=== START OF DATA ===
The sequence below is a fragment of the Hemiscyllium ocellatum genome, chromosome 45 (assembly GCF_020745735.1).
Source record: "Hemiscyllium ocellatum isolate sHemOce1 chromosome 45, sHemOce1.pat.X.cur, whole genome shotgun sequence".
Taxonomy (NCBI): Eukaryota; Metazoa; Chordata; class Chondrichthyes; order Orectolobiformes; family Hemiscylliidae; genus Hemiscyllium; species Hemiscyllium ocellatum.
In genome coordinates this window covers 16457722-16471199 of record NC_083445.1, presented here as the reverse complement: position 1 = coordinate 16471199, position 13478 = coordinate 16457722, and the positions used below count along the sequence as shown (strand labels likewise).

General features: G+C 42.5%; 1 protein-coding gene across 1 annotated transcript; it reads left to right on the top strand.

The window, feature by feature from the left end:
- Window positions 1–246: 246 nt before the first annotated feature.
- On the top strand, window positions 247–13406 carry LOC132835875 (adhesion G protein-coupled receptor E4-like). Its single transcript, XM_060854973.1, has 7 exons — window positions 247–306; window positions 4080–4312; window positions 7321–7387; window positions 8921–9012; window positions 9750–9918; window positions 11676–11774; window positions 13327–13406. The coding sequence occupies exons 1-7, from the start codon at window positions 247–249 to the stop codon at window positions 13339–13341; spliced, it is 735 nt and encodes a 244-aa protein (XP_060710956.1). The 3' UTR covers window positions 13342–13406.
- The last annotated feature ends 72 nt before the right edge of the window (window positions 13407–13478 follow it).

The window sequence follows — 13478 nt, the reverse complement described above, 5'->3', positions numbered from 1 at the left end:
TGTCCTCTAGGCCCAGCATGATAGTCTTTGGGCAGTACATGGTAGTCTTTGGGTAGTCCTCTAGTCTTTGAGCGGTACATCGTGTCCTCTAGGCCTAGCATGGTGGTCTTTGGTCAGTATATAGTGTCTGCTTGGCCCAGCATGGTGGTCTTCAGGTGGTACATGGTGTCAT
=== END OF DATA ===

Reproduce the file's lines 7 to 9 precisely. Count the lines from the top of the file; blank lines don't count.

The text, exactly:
- Window positions 1–246: 246 nt before the first annotated feature.
- On the top strand, window positions 247–13406 carry LOC132835875 (adhesion G protein-coupled receptor E4-like). Its single transcript, XM_060854973.1, has 7 exons — window positions 247–306; window positions 4080–4312; window positions 7321–7387; window positions 8921–9012; window positions 9750–9918; window positions 11676–11774; window positions 13327–13406. The coding sequence occupies exons 1-7, from the start codon at window positions 247–249 to the stop codon at window positions 13339–13341; spliced, it is 735 nt and encodes a 244-aa protein (XP_060710956.1). The 3' UTR covers window positions 13342–13406.
- The last annotated feature ends 72 nt before the right edge of the window (window positions 13407–13478 follow it).